How to Be the Best Ally You Can Be
What to Say and Do in Support of Those in Grief
It can be really tough to know what to say or do when someone you care about is grieving, and it can be tempting to discount their sorrow simply because theirs was the loss of a pet.
You may also be afraid of intruding, saying the wrong thing, or making the person feel even worse. Or maybe you feel there’s little you can do to make things better, so you justify doing little or nothing.
Remember that, while you can't take away the pain of the loss, you can provide much-needed comfort and support. There are many ways to help a grieving friend or family member, starting with letting the person know you care.
It Helps to Know the Dynamics of Grief
The better your understanding of grief and how it is healed, the better equipped you'll be to help a bereaved friend or family member:
There is no right or wrong way to grieve. Grief does not unfold in orderly, predictable stages. It is an emotional rollercoaster, with unpredictable highs, lows, and setbacks. Everyone grieves differently, so avoid telling the bereaved what they "should" be feeling or doing.
Grief may involve extreme emotions and behaviors. Feelings of guilt, anger, despair, and fear are common. A grieving person may yell to the heavens, obsess about the death, lash out at animal companions, or cry for hours on end. The bereaved need reassurance that what they're feeling is normal. Don't judge them or take their grief reactions personally.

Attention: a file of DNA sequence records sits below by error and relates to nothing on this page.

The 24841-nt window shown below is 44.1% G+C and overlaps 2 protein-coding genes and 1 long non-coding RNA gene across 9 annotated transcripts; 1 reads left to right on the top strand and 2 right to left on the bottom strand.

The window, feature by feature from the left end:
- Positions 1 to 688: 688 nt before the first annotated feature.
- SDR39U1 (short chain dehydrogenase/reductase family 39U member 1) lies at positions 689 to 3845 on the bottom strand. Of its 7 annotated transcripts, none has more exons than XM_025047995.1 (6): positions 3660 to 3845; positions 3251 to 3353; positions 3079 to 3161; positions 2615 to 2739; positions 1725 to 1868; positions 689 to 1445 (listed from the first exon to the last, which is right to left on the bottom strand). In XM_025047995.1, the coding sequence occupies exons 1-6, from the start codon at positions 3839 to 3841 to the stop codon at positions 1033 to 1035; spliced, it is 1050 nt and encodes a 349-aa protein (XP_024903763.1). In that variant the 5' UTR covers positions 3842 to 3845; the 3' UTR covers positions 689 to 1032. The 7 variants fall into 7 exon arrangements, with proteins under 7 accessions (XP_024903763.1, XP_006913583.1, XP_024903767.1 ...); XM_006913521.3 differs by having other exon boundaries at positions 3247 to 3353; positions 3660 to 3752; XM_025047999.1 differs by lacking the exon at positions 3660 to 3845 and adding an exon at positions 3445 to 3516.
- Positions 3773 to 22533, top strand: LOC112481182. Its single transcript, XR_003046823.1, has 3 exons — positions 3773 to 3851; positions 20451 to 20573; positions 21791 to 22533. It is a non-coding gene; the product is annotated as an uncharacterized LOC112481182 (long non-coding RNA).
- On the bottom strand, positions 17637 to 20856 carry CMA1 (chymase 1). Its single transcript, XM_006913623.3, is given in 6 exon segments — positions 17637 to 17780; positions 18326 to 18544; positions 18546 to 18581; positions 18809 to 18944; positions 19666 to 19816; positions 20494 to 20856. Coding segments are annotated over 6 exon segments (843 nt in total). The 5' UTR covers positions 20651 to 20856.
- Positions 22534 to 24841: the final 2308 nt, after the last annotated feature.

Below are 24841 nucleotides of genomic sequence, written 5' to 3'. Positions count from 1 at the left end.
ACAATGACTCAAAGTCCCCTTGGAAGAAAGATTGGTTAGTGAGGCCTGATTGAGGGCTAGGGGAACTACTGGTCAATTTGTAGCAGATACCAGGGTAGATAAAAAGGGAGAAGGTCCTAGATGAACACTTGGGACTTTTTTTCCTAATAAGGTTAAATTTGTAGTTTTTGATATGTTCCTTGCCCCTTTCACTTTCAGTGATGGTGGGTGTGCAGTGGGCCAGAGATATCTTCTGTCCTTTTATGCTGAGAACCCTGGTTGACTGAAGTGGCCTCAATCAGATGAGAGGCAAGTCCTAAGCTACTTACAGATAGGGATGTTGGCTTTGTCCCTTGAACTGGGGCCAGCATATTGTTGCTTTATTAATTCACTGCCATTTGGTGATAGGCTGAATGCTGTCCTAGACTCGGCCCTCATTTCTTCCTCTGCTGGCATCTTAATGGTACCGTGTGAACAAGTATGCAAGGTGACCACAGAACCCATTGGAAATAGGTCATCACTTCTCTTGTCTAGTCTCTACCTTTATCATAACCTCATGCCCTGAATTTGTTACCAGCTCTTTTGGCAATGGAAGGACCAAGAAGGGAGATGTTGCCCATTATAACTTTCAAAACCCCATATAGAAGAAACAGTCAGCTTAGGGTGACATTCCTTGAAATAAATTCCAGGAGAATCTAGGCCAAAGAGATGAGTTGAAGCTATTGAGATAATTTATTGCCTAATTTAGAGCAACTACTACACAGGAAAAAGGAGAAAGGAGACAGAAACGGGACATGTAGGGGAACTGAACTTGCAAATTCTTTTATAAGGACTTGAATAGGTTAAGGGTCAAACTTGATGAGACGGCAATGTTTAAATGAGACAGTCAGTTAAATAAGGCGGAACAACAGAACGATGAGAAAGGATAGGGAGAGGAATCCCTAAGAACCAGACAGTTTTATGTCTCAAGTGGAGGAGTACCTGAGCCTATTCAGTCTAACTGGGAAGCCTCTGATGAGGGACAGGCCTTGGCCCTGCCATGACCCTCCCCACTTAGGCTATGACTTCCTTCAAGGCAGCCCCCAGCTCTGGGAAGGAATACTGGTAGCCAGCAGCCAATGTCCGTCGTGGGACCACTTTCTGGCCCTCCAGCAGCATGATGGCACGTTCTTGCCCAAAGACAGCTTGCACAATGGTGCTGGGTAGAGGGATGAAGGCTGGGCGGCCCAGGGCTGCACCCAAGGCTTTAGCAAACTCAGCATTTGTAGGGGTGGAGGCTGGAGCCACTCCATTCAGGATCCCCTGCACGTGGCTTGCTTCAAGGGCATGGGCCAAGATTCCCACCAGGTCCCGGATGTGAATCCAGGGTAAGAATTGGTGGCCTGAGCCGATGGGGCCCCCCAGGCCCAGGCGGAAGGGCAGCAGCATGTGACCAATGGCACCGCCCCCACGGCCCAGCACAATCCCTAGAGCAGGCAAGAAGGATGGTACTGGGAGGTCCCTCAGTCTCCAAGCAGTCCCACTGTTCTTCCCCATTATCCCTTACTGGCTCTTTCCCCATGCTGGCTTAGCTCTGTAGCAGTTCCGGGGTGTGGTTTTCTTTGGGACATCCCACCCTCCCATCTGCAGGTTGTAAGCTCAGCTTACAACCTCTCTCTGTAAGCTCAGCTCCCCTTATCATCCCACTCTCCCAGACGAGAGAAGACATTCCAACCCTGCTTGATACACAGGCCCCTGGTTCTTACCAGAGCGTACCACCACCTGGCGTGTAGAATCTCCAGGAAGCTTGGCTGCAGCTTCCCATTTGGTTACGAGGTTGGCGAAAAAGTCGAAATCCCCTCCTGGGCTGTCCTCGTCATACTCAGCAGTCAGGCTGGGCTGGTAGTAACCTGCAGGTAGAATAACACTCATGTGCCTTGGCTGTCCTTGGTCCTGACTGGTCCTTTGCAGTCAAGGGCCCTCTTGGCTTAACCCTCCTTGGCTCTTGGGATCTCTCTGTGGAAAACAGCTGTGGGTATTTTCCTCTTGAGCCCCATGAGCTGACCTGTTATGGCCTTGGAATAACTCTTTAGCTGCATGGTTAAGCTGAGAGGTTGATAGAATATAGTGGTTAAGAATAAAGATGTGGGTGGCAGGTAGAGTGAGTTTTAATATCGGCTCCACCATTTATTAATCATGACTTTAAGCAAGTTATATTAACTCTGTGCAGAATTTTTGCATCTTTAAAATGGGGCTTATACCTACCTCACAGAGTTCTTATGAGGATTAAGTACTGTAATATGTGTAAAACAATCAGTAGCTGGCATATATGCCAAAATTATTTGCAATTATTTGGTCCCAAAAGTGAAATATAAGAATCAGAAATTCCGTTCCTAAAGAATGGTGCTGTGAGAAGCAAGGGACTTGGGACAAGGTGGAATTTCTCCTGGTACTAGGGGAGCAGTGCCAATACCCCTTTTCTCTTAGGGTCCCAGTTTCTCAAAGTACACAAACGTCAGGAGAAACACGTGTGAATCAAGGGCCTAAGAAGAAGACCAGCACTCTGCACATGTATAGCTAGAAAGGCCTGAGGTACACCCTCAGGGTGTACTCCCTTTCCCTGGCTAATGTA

There is no set timetable for grieving. For many people, recovery after bereavement takes 18 to 24 months, but for others, the grieving process may be longer or shorter. Don't pressure the bereaved to move on or make them feel like they’ve been grieving too long. This can actually slow their healing.
During the Early Days
When pet loss grief is new and fresh, it can be almost unbearable, and sometimes it's a bit unnerving to be with someone who is only hours away from a loss. What can you do during this most difficult time?
Simply listen. Take time to sit down with a grieving friend and ask about their deceased pet. They will be more than willing to share their favorite memories. Let the grieving person know that it's okay to cry in front of you, to get angry, or to break down. Don't try to reason with them over how they should or shouldn't feel. The bereaved should feel free to express their feelings, without fear of judgment, argument, or criticism.